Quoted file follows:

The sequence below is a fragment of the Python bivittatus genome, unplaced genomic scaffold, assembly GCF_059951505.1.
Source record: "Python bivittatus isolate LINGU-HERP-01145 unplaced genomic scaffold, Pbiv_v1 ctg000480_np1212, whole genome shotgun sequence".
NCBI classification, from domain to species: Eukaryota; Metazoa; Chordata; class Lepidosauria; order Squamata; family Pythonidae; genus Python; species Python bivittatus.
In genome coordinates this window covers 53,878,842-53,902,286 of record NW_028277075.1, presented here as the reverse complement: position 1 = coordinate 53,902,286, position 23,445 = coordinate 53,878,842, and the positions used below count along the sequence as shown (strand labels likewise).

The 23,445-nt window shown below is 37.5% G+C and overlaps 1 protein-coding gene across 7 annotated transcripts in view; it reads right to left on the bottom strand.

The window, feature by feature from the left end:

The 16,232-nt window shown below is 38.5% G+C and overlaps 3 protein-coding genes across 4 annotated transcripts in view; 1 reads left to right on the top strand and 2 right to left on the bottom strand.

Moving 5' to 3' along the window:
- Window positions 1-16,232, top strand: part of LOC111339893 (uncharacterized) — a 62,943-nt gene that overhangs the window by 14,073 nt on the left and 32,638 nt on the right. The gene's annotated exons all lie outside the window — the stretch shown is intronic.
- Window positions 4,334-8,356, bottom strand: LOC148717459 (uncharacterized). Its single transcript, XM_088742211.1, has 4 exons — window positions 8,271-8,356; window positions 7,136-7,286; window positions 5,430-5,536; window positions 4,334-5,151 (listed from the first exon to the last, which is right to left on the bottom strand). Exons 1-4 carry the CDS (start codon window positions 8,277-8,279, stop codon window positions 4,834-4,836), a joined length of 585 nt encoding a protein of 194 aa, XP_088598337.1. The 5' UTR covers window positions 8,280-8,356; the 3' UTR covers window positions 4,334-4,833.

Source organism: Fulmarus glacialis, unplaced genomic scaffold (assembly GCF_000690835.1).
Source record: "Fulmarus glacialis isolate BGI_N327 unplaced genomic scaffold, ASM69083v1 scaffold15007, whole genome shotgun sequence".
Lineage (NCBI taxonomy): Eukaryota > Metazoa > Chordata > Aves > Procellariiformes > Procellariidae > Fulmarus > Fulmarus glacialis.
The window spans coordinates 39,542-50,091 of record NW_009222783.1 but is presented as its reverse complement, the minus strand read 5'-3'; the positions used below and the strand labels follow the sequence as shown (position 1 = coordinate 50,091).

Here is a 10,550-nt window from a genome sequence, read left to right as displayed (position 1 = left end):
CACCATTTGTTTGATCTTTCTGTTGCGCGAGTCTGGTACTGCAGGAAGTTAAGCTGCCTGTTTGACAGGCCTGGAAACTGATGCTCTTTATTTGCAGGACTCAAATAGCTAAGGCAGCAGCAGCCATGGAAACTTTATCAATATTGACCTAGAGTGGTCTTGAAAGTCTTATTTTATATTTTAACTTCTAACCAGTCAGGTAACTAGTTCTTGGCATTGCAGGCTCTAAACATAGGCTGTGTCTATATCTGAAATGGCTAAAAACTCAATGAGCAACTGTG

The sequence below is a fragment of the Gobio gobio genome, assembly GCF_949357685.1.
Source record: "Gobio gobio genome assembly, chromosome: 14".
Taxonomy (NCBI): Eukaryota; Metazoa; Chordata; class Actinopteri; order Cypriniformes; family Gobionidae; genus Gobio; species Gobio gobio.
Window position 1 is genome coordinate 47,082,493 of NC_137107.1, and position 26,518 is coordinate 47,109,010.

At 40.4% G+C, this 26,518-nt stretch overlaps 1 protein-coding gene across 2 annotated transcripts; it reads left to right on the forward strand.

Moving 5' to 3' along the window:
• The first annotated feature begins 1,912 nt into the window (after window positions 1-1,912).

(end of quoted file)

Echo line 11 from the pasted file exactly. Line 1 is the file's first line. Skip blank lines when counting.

Source organism: Fulmarus glacialis, unplaced genomic scaffold (assembly GCF_000690835.1).